|The Anglican Examiner, Copyright by Donn Mitchell, 2012
|The Church and Labor
|...and show us a
vision of a world
|Illuminating Religion and Public Affairs Around the World
Obama, Others Cite Frances Perkins
Legacy of Social Security in New Book
President Obama, Donn Mitchell, Jamie Galbraith, and others have
contributed to a volume of essays focusing on Frances Perkins and
her legacy of Social Security.
Perkins, a devout churchwoman,
maintained ties to four parishes and was
a lifelong associate of All Saints' Sisters
of the Poor. You can learn more about
To work is to pray.
To pray is to work.
|Finest Moment in
Book Tells Catholic Backstory of
1954 Movie, On the Waterfront
In the famous 1954 movie On the Waterfront, starring
Marlon Brando and Eva Marie Saint, the actor Karl Malden
delivers a rousing speech to restless dockworkers known as
"Christ in the Shapeup." Fordham University Professor
James T. Fisher has described it as one of the finest
moments in the representation of Catholic social justice
Fisher is the author of On the Irish Waterfront: The
Crusader, the Movie, and the Soul of the Port of New York.
In it, he tells the true story on which the movie was based.
The famous speech was actually delivered on the Jersey
City waterfront in 1948 by the Rev. John M. "Pete"
Corridan was a Jesuit priest attached to the Xavier Labor
School, located at the Church of St. Francis Xavier on
West 16th Street in Manhattan. Although the movie is set in
Hoboken, New Jersey, the actual events took place in the
vicinity of the Chelsea Piers on Manhattan's west side.
Fisher's book refutes the thesis that On the Waterfront was
a metaphor for anti-communism. In fact, it was based on a
true story about organized crime's attempts to undermine
the labor movement and the Jesuits' efforts to resist.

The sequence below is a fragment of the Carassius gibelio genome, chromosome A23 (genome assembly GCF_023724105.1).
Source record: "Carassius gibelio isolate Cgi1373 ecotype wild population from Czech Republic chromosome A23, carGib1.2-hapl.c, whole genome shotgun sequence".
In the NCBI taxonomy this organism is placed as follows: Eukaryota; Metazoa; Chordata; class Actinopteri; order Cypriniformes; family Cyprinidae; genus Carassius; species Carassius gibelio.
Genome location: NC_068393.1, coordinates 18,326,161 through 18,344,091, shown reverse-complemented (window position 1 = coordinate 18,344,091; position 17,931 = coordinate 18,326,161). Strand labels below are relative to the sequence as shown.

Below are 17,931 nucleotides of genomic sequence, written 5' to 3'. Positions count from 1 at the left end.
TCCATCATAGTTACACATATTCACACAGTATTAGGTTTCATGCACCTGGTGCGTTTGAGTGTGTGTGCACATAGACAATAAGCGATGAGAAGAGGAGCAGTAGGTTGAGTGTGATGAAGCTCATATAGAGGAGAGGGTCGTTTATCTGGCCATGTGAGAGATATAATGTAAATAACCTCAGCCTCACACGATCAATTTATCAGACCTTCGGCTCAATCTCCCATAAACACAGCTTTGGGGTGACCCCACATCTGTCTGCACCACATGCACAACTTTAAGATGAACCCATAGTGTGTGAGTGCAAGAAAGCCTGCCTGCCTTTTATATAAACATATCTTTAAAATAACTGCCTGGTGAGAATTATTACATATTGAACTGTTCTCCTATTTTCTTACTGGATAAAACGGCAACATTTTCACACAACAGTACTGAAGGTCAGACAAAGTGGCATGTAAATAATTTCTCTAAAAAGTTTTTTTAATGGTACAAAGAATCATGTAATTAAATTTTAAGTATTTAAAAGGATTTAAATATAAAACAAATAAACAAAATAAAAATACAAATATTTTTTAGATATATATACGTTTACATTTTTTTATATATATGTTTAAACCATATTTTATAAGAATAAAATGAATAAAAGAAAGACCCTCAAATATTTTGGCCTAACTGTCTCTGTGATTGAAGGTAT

Yale Professor Examines
Biblical Influence on Public
Responsiblity for the Poor
In commemtimg on the new
work, Publishers Weekly
opined that, given the current
economic crisis and the low
esteem in which the financial
industry is held, perhaps
"storing up treasure in heaven"
by depositing wealth into the
hands of the poor is a less
volatile economic strategy that
offers greater long-term
security for all.
Yale Professor Gary Anderson, author of Sin: A History, has written a
new book of particular interest to those concerned about how
Judeo-Christian biblical values influence the role of the state in caring
for the vulnerable. In his new book, Charity: The Place of the Poor in
the Biblical Tradition, Anderson argues that the Greco-Roman empire
did not identify the poor as a priority of the gods. In fact, Roman
emperor Julian noted that charity was the defining marker of Christian
and Jewish identity, not pagan.
In explaining how the poor became such a central religious concept,
Anderson unpacks the book of Tobit and other biblical literature to
reveal a complex story of how service to the poor became the most
privileged way to serve God.
"Charity," he argues, "was construed as a loan to God, which was
then converted into a form of spiritual currency and stored in an
impregnable divine bank."